Suit challenges approval of rural event center

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The issue of whether event centers will be allowed in rural Yolo County isn’t settling quietly into the sunset.

A lawsuit was filed on Nov. 14 in Yolo Superior Court against the county, challenging the adequacy of the environmental analysis cited when the decision was made Oct. 11 to approve the Field & Pond event center in rural Winters.

According to Beth Gabor, public information officer for Yolo County, the lawsuit specifically seeks to overturn a decision by Yolo County to approve a use permit for Field & Pond’s event center on County Road 29.

The suit, which was filed against the county but also lists Field & Pond owners Dahvie James and Philip Watt as real parties in interest, claims that the use permit is in violation of the California Environmental Quality Act, provisions in the Williamson Act and in the county zoning code, and fails to address impacts to traffic, agriculture and endangered species.

The plaintiffs are the Yolo County Farm Bureau, the Farmland Protection Alliance and Tuleyome.

“I am not surprised that this litigation has been filed,” said Yolo County Supervisor Don Saylor, who represents Winters. “There are strong perspectives on all sides regarding siting events centers in rural settings and at this specific location.”

He noted that he and Supervisor Duane Chamberlain dissented when the Board of Supervisors approved the project and certified the adequacy of the final environmental analyses in October on a 3-2 vote.

Chris Scheuring, an environmental attorney for the California Farm Bureau Federation, is representing the Yolo County Farm Bureau in the case, and says concerns over agriculture are the main concerns of the lawsuit. The California Farm Bureau is not a party to the suit.

“The proposed event center would be an illegal use in the middle of an agricultural landscape that is essentially commercial in nature,” Scheuring said. “The project would have a number of environmental impacts that the county did not adequately study before approving it. The project will conflict and interfere with the ongoing agricultural activities on land that surrounds it.”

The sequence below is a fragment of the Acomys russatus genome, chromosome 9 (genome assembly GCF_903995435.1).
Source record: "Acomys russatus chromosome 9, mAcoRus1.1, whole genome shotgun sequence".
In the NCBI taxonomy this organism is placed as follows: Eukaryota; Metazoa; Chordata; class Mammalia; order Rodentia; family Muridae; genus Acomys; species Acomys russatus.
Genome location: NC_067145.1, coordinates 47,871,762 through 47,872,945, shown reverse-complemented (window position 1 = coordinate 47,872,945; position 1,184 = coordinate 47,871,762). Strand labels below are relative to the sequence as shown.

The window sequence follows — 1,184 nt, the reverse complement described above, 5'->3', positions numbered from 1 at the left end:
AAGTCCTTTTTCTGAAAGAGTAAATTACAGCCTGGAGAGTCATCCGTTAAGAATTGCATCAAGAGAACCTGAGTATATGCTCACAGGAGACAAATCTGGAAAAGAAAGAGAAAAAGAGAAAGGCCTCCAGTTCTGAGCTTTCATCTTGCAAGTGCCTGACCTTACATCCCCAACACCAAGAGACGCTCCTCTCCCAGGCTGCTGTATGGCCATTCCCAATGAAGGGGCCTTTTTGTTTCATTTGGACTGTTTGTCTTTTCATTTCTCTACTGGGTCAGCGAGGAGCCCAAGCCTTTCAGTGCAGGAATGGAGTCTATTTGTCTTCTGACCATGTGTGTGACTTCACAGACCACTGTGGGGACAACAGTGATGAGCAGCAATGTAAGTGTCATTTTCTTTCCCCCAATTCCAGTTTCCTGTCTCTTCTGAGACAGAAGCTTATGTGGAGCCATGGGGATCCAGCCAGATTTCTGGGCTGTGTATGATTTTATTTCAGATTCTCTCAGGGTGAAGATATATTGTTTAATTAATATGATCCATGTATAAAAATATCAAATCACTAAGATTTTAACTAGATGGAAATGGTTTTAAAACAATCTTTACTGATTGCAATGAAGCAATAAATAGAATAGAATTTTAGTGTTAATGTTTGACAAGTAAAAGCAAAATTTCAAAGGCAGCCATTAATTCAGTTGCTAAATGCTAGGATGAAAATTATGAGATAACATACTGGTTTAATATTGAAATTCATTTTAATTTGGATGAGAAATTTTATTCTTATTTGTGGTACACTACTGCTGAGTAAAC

He said the Field & Pond owners are not listed as defendants, but as real parties in interest, which means that their attorneys have the right to comment when the case goes to trial.

Bob Schneider, senior policy director for Tuleyome, notes that his organization is focused mainly on conservation and environmental issues.

“Tuleyome is concerned about the county’s commitment to implementation of the conservation element in the Yolo County General Plan,” Schneider said. “We object when the county approves projects without complying with state environmental law.”

Tuleyome believes a full environmental impact report was required for the project, rather than a lesser form of environmental documentation called a negative declaration, board member Chad Roberts explained.

Roberts noted that environmental concerns span a range of topics.

“Yolo County was presented with substantial evidence that the proposed project will have significant environmental impacts on biological resources, agricultural resources and practices, traffic and circulation, and water quality, he said. “Given this evidence, an EIR is required in order to comply with state environmental law.

“Whether the project will have significant impacts on other environmental concerns cannot be evaluated based on the level of assessment conducted by the county.

“The intent of CEQA is to assure the public and other agencies with responsibility under state law that a local agency, such as Yolo County, has fully considered a project’s possible impacts on public resources and concerns and reduced those impacts to the maximum extent feasible before approving a project, a responsibility that Yolo County has not met for this project,” he added.

Land-use attorney Osha Meserve represents the third plaintiff, the Farmland Protection Alliance, which formed as a response to the Field & Pond issue, and consists of private citizens, farmers, business owners and neighbors of the project, many of whom publicly objected to the approval at meetings of the Board of Supervisors and Planning Commission.

She said the group represents a variety of people with a number of concerns, and noted that the decision to allow such a venue in an agricultural area presents “statewide implications.”

Business co-owner James expressed gratitude for local support of Field & Pond, including the Winters community, Yolo County residents, law enforcement, county staff and the Board of Supervisors, and emphasizes the positive aspects of his venue.

“Field & Pond is now one of the only two licensed venues in Winters, and one of the few luxury B&B offerings in the county,” he said. “Ultimately, we firmly believe that this lawsuit, albeit consistent with all other malicious acts levied by the project opponents, is unfounded and lacks validity.

“While the opponents have a legal right to once again challenge the authority and decision of the Board of Supervisors, they were unsuccessful in not just one Board of Supervisors hearing, but two, in proving the merits of their case.

“Ultimately, we — along with our attorneys, and the support of county staff, the Board of Supervisors, and the head legal counsel for Yolo County — are prepared and committed to defend and uphold the existing approval, conditions and mitigations for this project,” James said.

— Reach Debra DeAngelo at

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